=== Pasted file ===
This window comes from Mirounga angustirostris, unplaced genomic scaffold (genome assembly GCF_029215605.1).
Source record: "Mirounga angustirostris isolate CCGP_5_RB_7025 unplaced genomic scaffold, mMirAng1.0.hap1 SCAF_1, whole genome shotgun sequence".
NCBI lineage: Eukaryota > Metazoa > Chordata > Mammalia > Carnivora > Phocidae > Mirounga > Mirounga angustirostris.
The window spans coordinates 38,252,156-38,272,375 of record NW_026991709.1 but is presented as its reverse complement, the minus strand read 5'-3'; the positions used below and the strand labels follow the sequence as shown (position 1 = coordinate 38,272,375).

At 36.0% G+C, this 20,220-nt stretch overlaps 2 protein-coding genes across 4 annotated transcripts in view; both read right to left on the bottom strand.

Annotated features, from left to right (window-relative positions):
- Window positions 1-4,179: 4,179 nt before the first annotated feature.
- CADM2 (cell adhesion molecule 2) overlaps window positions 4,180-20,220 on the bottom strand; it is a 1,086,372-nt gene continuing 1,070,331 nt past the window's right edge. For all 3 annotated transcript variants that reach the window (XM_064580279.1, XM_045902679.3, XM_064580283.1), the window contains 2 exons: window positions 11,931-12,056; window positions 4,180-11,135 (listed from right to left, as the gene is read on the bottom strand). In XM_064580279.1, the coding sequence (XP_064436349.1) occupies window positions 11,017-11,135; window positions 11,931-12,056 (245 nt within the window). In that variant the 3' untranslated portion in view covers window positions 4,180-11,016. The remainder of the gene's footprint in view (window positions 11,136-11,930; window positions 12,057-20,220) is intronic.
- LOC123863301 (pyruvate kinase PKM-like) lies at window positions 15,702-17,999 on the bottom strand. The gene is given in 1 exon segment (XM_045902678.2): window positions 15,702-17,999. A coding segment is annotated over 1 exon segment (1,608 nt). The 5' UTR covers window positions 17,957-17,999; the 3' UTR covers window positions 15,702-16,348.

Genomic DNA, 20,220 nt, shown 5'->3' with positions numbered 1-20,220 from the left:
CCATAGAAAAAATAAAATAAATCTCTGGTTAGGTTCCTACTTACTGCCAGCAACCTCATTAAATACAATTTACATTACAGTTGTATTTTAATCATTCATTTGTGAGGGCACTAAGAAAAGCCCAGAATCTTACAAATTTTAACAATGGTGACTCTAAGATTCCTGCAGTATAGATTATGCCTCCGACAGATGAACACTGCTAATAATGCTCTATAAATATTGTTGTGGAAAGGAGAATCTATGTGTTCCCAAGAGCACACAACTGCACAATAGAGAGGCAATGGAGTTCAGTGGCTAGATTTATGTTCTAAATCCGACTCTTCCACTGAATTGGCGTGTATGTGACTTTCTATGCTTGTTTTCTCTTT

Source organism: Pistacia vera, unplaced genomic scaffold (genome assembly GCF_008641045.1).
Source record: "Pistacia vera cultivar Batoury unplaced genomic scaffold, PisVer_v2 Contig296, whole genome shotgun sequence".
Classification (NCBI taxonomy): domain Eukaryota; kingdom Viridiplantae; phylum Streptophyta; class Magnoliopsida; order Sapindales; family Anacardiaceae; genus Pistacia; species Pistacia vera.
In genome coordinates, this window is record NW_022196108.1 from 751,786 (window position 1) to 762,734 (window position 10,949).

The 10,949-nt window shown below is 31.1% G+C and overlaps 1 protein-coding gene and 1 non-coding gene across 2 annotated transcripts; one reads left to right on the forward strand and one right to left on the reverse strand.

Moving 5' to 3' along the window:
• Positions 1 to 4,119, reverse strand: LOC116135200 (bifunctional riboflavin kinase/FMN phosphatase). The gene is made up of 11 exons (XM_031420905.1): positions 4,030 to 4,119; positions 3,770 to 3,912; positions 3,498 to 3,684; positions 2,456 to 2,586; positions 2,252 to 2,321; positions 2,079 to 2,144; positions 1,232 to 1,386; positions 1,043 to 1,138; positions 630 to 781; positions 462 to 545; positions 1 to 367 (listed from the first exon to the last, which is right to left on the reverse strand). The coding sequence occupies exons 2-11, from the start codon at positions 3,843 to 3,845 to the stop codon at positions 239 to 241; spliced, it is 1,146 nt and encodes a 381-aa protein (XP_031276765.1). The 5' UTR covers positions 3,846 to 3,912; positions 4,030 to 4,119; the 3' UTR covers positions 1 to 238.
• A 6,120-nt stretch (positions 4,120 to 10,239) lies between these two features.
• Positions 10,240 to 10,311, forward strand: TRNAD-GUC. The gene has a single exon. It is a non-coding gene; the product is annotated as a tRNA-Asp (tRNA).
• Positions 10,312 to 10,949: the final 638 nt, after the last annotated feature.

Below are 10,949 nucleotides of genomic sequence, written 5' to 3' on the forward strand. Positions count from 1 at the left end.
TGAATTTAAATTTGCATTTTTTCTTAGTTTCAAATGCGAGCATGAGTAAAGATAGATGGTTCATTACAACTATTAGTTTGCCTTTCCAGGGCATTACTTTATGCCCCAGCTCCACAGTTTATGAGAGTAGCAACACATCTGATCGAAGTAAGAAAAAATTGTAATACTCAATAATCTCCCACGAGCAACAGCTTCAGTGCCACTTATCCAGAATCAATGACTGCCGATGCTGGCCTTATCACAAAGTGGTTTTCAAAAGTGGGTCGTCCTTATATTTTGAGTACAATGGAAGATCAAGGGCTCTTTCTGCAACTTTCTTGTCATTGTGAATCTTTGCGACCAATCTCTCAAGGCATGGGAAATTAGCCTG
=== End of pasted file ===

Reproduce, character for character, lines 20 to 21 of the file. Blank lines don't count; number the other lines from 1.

• Positions 10,240 to 10,311, forward strand: TRNAD-GUC. The gene has a single exon. It is a non-coding gene; the product is annotated as a tRNA-Asp (tRNA).
• Positions 10,312 to 10,949: the final 638 nt, after the last annotated feature.